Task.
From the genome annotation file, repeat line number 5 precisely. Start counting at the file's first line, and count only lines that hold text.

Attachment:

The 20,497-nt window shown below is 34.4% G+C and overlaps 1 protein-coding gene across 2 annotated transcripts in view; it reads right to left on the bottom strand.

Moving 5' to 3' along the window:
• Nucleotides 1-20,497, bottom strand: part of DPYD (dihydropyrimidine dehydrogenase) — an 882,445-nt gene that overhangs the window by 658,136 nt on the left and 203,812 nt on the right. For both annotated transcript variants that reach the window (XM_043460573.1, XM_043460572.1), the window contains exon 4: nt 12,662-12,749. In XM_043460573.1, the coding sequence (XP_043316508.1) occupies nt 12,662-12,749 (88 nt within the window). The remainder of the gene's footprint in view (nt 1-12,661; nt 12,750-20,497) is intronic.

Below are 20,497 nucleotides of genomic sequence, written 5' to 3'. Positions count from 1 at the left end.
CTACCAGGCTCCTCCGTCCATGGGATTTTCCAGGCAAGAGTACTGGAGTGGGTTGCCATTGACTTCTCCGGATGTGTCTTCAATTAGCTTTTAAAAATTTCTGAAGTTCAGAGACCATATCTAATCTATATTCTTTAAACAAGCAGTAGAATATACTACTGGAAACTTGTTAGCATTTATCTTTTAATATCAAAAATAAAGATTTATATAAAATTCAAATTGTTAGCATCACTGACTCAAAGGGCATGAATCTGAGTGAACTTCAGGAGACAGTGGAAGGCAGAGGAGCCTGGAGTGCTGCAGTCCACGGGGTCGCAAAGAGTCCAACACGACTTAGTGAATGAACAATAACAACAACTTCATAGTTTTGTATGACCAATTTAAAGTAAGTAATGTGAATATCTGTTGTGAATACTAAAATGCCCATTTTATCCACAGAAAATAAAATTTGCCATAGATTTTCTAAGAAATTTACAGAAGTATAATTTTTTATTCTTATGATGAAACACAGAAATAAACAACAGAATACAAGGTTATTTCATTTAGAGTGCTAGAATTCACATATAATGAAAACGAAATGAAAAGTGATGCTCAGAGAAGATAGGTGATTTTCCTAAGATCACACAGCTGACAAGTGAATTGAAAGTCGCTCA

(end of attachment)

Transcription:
CTACCAGGCTCCTCCGTCCATGGGATTTTCCAGGCAAGAGTACTGGAGTGGGTTGCCATTGACTTCTCCGGATGTGTCTTCAATTAGCTTTTAAAAATTTCTGAAGTTCAGAGACCATATCTAATCTATATTCTTTAAACAAGCAGTAGAATATACTACTGGAAACTTGTTAGCATTTATCTTTTAATATCAAAAATAAAGATTTATATAAAATTCAAATTGTTAGCATCACTGACTCAAAGGGCATGAATCTGAGTGAACTTCAGGAGACAGTGGAAGGCAGAGGAGCCTGGAGTGCTGCAGTCCACGGGGTCGCAAAGAGTCCAACACGACTTAGTGAATGAACAATAACAACAACTTCATAGTTTTGTATGACCAATTTAAAGTAAGTAATGTGAATATCTGTTGTGAATACTAAAATGCCCATTTTATCCACAGAAAATAAAATTTGCCATAGATTTTCTAAGAAATTTACAGAAGTATAATTTTTTATTCTTATGATGAAACACAGAAATAAACAACAGAATACAAGGTTATTTCATTTAGAGTGCTAGAATTCACATATAATGAAAACGAAATGAAAAGTGATGCTCAGAGAAGATAGGTGATTTTCCTAAGATCACACAGCTGACAAGTGAATTGAAAGTCGCTCA